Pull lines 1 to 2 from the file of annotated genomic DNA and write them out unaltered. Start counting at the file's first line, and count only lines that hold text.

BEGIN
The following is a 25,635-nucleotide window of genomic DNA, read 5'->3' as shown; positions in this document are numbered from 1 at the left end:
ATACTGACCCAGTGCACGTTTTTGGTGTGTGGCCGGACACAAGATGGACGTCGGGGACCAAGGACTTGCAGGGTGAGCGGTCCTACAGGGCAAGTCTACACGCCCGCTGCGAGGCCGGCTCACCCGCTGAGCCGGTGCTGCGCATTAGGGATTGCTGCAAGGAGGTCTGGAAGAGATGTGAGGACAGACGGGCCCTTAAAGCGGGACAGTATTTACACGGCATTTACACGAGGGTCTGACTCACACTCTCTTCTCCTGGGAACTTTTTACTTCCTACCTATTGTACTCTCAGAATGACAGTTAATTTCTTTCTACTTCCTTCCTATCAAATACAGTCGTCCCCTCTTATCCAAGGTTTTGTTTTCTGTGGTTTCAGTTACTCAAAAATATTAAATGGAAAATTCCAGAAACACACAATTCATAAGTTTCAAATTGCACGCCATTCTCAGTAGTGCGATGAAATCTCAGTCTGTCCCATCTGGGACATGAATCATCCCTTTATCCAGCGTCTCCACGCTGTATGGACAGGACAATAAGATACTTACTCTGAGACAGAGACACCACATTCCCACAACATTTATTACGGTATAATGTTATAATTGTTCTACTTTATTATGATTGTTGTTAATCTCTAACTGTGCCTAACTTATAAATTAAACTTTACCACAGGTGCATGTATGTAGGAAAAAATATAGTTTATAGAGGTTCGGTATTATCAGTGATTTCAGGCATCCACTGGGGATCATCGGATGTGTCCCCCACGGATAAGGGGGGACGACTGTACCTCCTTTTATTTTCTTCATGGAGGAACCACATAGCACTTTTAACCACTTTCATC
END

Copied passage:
The following is a 25,635-nucleotide window of genomic DNA, read 5'->3' as shown; positions in this document are numbered from 1 at the left end:
ATACTGACCCAGTGCACGTTTTTGGTGTGTGGCCGGACACAAGATGGACGTCGGGGACCAAGGACTTGCAGGGTGAGCGGTCCTACAGGGCAAGTCTACACGCCCGCTGCGAGGCCGGCTCACCCGCTGAGCCGGTGCTGCGCATTAGGGATTGCTGCAAGGAGGTCTGGAAGAGATGTGAGGACAGACGGGCCCTTAAAGCGGGACAGTATTTACACGGCATTTACACGAGGGTCTGACTCACACTCTCTTCTCCTGGGAACTTTTTACTTCCTACCTATTGTACTCTCAGAATGACAGTTAATTTCTTTCTACTTCCTTCCTATCAAATACAGTCGTCCCCTCTTATCCAAGGTTTTGTTTTCTGTGGTTTCAGTTACTCAAAAATATTAAATGGAAAATTCCAGAAACACACAATTCATAAGTTTCAAATTGCACGCCATTCTCAGTAGTGCGATGAAATCTCAGTCTGTCCCATCTGGGACATGAATCATCCCTTTATCCAGCGTCTCCACGCTGTATGGACAGGACAATAAGATACTTACTCTGAGACAGAGACACCACATTCCCACAACATTTATTACGGTATAATGTTATAATTGTTCTACTTTATTATGATTGTTGTTAATCTCTAACTGTGCCTAACTTATAAATTAAACTTTACCACAGGTGCATGTATGTAGGAAAAAATATAGTTTATAGAGGTTCGGTATTATCAGTGATTTCAGGCATCCACTGGGGATCATCGGATGTGTCCCCCACGGATAAGGGGGGACGACTGTACCTCCTTTTATTTTCTTCATGGAGGAACCACATAGCACTTTTAACCACTTTCATC